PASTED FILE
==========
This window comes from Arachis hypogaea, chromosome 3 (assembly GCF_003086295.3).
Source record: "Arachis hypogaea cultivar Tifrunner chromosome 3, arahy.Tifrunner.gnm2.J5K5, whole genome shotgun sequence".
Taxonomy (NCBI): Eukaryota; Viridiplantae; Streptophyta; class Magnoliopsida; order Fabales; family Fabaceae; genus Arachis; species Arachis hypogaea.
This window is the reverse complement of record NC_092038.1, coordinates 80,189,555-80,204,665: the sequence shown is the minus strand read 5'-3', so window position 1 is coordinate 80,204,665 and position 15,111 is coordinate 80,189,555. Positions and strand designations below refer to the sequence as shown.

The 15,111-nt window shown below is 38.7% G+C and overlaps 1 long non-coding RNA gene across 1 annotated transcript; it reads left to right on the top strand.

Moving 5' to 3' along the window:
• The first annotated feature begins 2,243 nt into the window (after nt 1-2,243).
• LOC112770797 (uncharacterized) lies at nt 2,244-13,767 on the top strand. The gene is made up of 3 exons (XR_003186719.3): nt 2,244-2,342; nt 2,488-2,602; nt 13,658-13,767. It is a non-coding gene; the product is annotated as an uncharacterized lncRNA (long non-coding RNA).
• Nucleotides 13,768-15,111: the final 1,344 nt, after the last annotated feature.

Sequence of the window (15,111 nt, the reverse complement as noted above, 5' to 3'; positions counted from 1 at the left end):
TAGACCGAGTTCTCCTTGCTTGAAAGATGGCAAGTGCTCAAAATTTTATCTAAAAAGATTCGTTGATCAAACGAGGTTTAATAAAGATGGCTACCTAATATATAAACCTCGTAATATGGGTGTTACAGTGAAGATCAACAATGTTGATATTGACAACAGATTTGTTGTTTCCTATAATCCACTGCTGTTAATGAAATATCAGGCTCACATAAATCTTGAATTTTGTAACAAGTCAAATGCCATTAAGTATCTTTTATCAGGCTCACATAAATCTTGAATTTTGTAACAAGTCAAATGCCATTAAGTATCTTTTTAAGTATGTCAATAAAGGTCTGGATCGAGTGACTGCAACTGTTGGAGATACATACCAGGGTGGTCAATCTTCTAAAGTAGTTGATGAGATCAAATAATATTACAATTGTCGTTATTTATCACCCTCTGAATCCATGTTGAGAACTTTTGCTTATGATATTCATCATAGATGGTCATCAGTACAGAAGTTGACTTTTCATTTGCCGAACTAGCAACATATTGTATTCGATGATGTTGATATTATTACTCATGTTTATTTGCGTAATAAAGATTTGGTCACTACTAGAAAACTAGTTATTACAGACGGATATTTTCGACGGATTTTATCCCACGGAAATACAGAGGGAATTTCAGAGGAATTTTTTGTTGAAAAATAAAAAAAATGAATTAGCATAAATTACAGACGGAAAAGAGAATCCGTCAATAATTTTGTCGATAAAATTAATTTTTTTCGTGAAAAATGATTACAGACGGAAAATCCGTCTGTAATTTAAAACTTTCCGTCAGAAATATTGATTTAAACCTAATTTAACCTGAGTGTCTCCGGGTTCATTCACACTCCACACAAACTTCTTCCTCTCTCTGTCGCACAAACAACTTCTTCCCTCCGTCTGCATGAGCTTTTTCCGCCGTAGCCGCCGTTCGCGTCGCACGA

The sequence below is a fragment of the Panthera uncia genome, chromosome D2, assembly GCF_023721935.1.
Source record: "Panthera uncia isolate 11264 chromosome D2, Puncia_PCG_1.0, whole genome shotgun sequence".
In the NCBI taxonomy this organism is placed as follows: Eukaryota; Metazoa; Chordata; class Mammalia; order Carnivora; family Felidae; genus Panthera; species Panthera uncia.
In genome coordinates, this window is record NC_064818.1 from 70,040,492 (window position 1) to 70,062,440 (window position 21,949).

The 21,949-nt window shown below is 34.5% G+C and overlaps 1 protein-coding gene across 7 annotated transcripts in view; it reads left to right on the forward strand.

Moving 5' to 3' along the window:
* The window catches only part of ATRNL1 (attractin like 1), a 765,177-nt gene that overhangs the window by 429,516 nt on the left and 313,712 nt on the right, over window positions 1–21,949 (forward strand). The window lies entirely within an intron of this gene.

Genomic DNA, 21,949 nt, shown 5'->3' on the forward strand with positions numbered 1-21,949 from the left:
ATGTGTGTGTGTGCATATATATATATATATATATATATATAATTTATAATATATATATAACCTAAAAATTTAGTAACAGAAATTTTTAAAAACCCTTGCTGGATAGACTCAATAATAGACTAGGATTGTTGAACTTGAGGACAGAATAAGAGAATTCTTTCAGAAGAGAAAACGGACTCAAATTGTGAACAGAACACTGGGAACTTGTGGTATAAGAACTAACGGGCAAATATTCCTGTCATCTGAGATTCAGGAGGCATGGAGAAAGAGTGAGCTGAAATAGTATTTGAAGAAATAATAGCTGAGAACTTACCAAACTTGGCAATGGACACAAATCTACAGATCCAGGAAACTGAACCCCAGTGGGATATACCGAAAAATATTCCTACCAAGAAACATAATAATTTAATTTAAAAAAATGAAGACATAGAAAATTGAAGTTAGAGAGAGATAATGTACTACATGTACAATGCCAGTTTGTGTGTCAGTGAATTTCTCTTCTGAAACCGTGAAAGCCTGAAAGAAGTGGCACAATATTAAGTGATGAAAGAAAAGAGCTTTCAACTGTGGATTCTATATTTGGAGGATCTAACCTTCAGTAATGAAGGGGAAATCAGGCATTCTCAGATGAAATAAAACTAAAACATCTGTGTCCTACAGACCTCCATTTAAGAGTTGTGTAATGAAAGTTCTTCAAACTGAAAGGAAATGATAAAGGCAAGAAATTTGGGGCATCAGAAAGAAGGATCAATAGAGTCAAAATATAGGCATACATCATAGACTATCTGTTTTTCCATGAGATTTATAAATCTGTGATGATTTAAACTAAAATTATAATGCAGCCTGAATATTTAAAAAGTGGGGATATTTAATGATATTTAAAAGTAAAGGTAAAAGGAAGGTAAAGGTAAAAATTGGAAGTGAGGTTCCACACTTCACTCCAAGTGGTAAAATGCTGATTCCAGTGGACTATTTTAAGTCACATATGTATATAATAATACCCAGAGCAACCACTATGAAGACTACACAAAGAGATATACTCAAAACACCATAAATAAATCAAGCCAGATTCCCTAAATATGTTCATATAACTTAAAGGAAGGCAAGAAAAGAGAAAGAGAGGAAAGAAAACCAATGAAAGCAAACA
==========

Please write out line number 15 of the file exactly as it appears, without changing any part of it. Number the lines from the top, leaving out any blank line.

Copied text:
In genome coordinates, this window is record NC_064818.1 from 70,040,492 (window position 1) to 70,062,440 (window position 21,949).